Fortunately, the issue was partly resolved in the 1950's. The Soviets had more art and books than they knew what to do with, and decadent western art, along with books in European languages, were not that appreciated in a state where only works extolling the virtues of workers and communism were valued. And, at that time, Germany was divided into East and West, with East Germany then a client state of the Soviet Union. They shipped about half of the material back to East Germany. However, even that has left some dispute. Ancient Pergamon artwork, from the ancient Greek city that is located in what is today part of Turkey, is claimed by Turkey. That is part of another whole can of worms – antiquities gathered by western European archaeologists in other times are now claimed by the countries from which they were originally taken. Meanwhile, the half of the works the Soviets did not return to East Germany in the 1950's remains in Russia, an issue yet to be resolved.

 

In 1990, as the old Soviet Union was collapsing, they reached an agreement with Germany to cooperate to resolve these issues. The Good-Neighborliness Treaty provides that each side will protect the other's cultural artifacts in their territory and return material unlawfully removed. However, in 1994, Russia passed legislation claiming federal ownership of cultural objects taken by "its right to compensatory restitution." In other words, in Russian eyes, the works were removed lawfully. Resolving the issues in a way satisfactory to Germany in light of this is hard to see.

 

However, simply identifying looted works, such as the 59 sculptures recently "discovered," and attempting to fix them up so they can be displayed in Moscow (not Germany), is a sign of progress. The material's origin and current location have been recognized, and steps to repair and preserve it taken. The two sides are working together. Still, ultimate resolution of where the art and books belong may have to be left to future generations.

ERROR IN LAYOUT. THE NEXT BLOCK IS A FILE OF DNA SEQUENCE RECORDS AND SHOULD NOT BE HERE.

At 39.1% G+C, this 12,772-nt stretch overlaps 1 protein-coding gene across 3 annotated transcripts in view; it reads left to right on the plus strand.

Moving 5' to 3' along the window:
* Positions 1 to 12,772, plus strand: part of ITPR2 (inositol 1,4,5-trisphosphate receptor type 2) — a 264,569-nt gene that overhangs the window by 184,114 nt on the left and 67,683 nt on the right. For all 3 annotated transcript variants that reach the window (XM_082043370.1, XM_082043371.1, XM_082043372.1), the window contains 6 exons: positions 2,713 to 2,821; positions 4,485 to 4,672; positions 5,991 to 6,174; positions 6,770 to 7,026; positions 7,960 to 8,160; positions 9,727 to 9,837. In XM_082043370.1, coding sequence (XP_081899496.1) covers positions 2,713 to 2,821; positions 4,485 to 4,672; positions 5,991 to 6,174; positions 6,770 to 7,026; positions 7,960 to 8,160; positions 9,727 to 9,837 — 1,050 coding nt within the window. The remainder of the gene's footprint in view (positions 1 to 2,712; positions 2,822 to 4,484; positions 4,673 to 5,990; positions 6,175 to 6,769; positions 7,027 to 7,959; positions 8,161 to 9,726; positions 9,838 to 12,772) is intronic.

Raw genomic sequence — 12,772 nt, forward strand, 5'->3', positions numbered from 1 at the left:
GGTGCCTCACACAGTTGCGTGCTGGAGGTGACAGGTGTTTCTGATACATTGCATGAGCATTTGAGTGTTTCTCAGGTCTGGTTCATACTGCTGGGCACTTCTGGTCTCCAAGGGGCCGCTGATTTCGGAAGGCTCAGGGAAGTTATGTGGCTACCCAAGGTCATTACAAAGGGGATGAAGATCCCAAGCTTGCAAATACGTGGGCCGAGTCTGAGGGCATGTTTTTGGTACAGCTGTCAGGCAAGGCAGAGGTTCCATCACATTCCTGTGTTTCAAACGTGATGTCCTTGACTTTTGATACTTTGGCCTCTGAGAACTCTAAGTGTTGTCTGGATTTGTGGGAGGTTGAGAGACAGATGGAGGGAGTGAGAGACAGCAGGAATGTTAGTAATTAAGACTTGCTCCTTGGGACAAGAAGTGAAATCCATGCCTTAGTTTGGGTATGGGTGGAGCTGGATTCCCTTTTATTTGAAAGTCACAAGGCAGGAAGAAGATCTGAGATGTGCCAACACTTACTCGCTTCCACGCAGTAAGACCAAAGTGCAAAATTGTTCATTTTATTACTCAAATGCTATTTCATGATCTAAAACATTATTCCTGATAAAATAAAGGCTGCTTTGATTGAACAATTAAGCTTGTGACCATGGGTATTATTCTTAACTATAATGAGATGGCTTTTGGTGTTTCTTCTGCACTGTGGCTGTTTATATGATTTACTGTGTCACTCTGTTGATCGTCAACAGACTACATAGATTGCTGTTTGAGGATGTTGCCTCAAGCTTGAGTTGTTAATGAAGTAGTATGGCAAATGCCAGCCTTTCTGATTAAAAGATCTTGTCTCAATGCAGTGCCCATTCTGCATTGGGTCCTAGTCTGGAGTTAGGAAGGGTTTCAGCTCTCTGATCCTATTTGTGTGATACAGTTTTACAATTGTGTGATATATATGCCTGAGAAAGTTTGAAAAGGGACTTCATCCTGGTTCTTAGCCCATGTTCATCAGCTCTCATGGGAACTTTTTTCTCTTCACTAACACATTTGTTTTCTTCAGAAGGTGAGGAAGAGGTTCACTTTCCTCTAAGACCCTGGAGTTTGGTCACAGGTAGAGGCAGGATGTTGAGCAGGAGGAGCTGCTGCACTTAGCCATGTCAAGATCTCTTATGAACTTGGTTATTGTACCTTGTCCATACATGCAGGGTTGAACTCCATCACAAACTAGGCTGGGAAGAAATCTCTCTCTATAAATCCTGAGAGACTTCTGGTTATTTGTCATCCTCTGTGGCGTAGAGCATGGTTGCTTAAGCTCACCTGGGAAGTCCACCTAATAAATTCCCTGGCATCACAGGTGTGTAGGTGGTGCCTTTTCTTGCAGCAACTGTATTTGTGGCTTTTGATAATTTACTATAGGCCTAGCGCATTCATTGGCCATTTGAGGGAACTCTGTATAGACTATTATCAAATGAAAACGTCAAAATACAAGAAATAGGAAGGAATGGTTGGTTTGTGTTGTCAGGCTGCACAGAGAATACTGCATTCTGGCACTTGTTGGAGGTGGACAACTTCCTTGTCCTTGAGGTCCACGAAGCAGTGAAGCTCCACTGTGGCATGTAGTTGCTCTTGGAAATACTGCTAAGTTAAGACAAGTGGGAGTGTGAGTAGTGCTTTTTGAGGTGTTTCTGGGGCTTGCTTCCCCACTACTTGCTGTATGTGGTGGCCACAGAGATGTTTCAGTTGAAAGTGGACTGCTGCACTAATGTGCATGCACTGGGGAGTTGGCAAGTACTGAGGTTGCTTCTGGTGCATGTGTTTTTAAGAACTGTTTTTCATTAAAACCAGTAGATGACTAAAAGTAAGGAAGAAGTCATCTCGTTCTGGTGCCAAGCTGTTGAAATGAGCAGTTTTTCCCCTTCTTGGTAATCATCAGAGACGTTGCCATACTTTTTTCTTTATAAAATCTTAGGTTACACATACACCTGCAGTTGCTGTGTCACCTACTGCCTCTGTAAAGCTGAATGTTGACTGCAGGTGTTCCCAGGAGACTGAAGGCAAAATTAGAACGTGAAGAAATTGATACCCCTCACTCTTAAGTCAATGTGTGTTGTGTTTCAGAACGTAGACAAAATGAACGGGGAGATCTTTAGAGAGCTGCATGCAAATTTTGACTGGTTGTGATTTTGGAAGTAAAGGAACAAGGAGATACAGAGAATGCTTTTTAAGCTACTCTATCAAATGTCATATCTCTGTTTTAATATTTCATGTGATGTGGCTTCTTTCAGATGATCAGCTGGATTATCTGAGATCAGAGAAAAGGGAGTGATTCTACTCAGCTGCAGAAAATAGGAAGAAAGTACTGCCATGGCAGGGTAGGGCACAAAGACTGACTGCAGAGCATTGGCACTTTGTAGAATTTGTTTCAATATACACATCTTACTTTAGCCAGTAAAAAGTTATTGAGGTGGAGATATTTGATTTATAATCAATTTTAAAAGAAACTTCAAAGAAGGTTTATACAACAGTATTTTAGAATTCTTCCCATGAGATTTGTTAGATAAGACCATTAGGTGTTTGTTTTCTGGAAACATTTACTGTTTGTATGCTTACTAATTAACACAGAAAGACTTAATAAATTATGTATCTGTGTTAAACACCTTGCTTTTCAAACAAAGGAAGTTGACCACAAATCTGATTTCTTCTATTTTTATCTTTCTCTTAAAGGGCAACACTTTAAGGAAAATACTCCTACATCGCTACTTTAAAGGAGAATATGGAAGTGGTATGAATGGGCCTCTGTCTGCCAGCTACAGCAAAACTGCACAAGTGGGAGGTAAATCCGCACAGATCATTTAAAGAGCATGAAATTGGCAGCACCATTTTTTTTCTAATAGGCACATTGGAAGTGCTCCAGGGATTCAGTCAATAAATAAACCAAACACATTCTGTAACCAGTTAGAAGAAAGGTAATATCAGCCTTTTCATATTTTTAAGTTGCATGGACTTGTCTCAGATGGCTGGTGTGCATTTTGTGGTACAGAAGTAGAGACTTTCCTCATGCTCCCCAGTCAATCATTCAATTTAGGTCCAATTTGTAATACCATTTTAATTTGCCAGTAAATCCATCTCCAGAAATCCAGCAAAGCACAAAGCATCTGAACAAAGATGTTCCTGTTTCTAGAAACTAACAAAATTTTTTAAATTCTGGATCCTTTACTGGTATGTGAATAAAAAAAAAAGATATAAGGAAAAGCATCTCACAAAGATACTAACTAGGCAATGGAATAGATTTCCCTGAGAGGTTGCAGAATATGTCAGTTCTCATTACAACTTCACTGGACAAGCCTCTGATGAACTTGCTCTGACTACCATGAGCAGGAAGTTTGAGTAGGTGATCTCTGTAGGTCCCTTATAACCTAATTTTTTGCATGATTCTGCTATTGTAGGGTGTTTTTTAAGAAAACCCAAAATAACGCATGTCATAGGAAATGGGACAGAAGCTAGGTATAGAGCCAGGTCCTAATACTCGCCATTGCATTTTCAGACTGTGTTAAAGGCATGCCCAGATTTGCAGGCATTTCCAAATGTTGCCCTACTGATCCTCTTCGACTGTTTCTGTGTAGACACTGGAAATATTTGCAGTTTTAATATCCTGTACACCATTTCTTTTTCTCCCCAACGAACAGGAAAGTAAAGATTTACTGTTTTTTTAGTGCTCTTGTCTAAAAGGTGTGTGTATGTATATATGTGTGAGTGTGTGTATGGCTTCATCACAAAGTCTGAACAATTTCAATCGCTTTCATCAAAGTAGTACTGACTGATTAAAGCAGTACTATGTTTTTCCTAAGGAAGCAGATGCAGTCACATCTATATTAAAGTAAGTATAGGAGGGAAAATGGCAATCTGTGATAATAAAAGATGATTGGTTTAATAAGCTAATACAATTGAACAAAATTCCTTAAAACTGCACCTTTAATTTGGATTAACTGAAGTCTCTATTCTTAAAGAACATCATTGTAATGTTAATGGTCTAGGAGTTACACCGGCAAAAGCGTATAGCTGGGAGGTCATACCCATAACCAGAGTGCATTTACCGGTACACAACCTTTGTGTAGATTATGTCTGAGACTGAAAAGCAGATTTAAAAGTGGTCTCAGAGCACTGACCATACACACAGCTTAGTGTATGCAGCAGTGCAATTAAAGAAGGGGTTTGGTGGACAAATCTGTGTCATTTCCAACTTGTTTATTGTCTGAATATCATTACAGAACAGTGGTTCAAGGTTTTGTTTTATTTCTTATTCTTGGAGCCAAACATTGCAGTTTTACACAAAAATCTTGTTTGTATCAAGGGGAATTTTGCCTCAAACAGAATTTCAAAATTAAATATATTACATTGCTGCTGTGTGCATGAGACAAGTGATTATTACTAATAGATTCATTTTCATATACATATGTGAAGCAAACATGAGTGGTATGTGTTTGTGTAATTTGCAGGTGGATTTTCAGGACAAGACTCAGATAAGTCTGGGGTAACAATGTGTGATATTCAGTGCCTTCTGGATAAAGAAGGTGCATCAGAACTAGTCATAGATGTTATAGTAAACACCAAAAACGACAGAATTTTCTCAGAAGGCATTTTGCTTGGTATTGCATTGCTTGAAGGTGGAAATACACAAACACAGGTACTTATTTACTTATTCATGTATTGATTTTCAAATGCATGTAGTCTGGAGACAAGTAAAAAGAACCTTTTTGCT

Rare Book Monthly

  • <b>Swann Auction Galleries Nov 17:</b> Jane Austen, <i>Pride & Prejudice,</i> 3 volumes, first edition, London, 1813. $20,000 to $30,000.
    <b>Swann Auction Galleries Nov 17:</b> John Hancock, Uncommon Privateer Commission, signed as President of Continental Congress, 1777. $6,000 to $9,000.
    <b>Swann Auction Galleries Nov 17:</b> Frank Lloyd Wright, photograph signed & inscribed. $2,000 to $3,000.
    <b>Swann Auction Galleries Nov 17:</b> Abraham Lincoln, document signed conscripting troops for first national draft in U.S., 1863. $15,000 to $25,000.
    <b>Swann Auction Galleries Nov 17:</b> Jane Austen, <i>Sense & Sensibility,</i> 3 volumes, first edition, London, 1811. $30,000 to $40,000.
    <b>Swann Auction Galleries Nov 17:</b> Charles Dickens, <i>American Notes for General Circulation,</i> first edition, inscribed to Richard Henry Dana, Jr., London, 1842. $30,000 to $40,000.
    <b>Swann Auction Galleries Nov 17:</b> John Maynard Keynes, <i>The General Theory of Employment, Interest & Money,</i> first edition, London, 1936. $5,000 to $7,500.
    <b>Swann Auction Galleries Nov 17:</b> Alexandre Raymond, <i>L’Art Islamique en Orient,</i> 2 volumes, first editions, Péra-Constantinople, 1922-24. $3,000 to $4,000.
    <b>Swann Auction Galleries Nov 17:</b> Igor Stravinsky, autograph musical quotation signed, 3 bars from <i>Perséphone,</i> 1936. $1,500 to $2,500.
  • <b>Christie’s, Nov 3 :</b> REGAMEY, Felix (1844-1906). Unique drawing showing Verlaine and Rimbaud in London, September 1872. €70,000 to 100,000
    <b>Christie’s, Nov 3 :</b> LABORDE, Alexandre de (1773-1842). <i>Voyage pittoresque et historique de l’Espagne.</i> Paris : 1806-1820. €20,000 to 30,000